Scientists develop new MRSA treatment

A new treatment tested on 3-D tissue engineered skin proved effective against bacterial skin infections including methicillin-resistant Staphylococcus aureus, and it won't facilitate the development of antibiotic resistance, according to a new study published in PLOSOne.

The treatment works by prohibiting bacteria from attaching to skin cells. When launching an infection, bacteria latch on to the skin by appropriating sticky patches of human cells. Scientists blocked this attachment with peptides from proteins that can be found in human cells called tetraspanins. These peptides functioned as an anti-adhesive, making sticky patches less habitable for bacteria, thereby allowing them to simply be washed away. Because tetraspanins don't directly kill the bacteria, they do not facilitate the evolution of resistance.

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"This development is a huge breakthrough in the fight against antibiotic-resistance," said Pete Monk, PhD, the study's lead author and faculty member at the University of Sheffield's Department of Infection, Immunity and Cardiovascular Disease in the UK. "Skin infections, such as bed sores and ulcers, can be incredibly troubling for patients who may already be dealing with other debilitating conditions... We hope that this new therapy can be used to help relieve the burden of skin infections on both patients and health services while also providing a new insight into how we might defeat the threat of antimicrobial drug resistance."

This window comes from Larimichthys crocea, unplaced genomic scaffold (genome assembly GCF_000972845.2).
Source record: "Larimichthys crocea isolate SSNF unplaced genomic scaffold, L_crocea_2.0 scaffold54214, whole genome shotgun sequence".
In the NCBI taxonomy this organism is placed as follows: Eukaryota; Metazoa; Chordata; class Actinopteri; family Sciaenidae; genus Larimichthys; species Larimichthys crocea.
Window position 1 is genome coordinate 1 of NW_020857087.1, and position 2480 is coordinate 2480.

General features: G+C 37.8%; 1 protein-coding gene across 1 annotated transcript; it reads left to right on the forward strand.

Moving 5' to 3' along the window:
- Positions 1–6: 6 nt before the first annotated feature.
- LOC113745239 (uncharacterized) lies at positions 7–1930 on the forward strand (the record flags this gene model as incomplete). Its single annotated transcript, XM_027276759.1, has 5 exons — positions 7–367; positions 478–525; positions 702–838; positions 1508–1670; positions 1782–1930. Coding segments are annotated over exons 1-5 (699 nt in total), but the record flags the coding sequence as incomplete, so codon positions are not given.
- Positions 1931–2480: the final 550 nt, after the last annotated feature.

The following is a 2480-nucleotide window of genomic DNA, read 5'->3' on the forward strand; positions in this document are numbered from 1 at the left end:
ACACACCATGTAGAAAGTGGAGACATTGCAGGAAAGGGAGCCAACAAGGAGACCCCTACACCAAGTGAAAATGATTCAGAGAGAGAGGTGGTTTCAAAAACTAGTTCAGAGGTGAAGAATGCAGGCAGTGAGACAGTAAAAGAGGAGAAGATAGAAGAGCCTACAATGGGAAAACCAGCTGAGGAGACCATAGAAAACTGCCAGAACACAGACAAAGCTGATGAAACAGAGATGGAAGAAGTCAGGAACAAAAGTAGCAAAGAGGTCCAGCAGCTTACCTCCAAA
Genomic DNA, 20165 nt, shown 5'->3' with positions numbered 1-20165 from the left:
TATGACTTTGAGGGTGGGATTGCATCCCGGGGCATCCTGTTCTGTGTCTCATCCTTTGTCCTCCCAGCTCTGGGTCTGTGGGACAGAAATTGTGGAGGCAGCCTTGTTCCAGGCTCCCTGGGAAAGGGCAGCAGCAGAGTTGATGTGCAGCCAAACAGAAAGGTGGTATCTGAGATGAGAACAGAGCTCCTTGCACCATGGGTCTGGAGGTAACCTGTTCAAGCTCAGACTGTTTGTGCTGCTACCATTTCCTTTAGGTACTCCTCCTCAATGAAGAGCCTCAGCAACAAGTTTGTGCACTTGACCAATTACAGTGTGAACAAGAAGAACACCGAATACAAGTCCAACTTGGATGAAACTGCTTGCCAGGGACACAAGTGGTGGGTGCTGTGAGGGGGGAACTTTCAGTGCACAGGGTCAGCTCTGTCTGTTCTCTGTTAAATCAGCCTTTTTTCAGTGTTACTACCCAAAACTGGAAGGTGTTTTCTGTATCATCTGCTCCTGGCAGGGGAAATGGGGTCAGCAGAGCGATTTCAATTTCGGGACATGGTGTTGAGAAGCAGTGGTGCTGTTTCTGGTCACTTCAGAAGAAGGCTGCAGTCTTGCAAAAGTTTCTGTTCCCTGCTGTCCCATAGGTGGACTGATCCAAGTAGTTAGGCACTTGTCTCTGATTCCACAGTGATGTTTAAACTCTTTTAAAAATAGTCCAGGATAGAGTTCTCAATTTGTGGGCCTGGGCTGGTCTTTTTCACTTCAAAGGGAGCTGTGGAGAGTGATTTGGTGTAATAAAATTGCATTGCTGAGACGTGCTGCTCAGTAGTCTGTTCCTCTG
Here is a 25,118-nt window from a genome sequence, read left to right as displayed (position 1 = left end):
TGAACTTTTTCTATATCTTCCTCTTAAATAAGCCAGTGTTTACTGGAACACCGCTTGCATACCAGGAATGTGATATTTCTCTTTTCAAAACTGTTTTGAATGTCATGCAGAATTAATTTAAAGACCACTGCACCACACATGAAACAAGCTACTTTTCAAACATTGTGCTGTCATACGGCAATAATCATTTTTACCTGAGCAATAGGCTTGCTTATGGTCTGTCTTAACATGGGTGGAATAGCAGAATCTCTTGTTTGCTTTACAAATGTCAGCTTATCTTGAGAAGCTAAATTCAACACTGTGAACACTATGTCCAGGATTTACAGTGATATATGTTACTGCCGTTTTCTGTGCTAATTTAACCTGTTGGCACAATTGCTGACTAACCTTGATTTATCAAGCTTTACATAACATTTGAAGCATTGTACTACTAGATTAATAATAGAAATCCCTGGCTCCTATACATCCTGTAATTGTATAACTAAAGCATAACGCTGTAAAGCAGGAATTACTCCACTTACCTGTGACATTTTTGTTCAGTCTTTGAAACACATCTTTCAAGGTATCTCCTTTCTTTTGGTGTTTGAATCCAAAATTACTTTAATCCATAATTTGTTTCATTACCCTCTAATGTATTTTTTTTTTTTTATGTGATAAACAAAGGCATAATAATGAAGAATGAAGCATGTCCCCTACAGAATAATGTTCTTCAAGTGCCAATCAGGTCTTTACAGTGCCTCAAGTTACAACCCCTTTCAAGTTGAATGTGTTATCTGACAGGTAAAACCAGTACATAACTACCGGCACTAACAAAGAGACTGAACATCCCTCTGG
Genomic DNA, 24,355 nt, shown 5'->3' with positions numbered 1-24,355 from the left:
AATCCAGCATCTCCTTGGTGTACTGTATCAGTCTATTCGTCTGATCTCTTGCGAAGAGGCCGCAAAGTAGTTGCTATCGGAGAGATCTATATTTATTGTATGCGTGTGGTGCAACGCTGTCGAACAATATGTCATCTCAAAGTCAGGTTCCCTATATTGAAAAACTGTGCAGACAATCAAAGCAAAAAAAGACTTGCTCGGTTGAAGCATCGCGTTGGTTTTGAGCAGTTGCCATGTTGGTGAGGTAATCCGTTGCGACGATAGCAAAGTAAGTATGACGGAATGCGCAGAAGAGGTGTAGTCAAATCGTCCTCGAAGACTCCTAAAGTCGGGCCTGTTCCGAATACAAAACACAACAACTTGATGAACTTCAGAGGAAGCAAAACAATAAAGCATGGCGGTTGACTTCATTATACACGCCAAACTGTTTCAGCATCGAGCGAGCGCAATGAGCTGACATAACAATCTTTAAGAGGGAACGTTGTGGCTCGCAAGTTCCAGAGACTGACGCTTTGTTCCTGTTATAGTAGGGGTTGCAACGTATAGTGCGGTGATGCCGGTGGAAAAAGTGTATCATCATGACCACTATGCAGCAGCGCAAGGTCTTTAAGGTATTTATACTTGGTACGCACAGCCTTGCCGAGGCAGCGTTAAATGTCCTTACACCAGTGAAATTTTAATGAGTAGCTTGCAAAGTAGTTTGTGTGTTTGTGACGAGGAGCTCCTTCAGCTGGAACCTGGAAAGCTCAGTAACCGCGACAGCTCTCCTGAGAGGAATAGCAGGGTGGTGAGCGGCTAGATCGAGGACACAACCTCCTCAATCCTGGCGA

Researchers suggest clinical trials for the therapy could begin in the next three to five years.

More articles on infection control: 
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New research finds history of drug use should not restrict treatment for hepatitis C 
Arizona measles outbreak comes to official end

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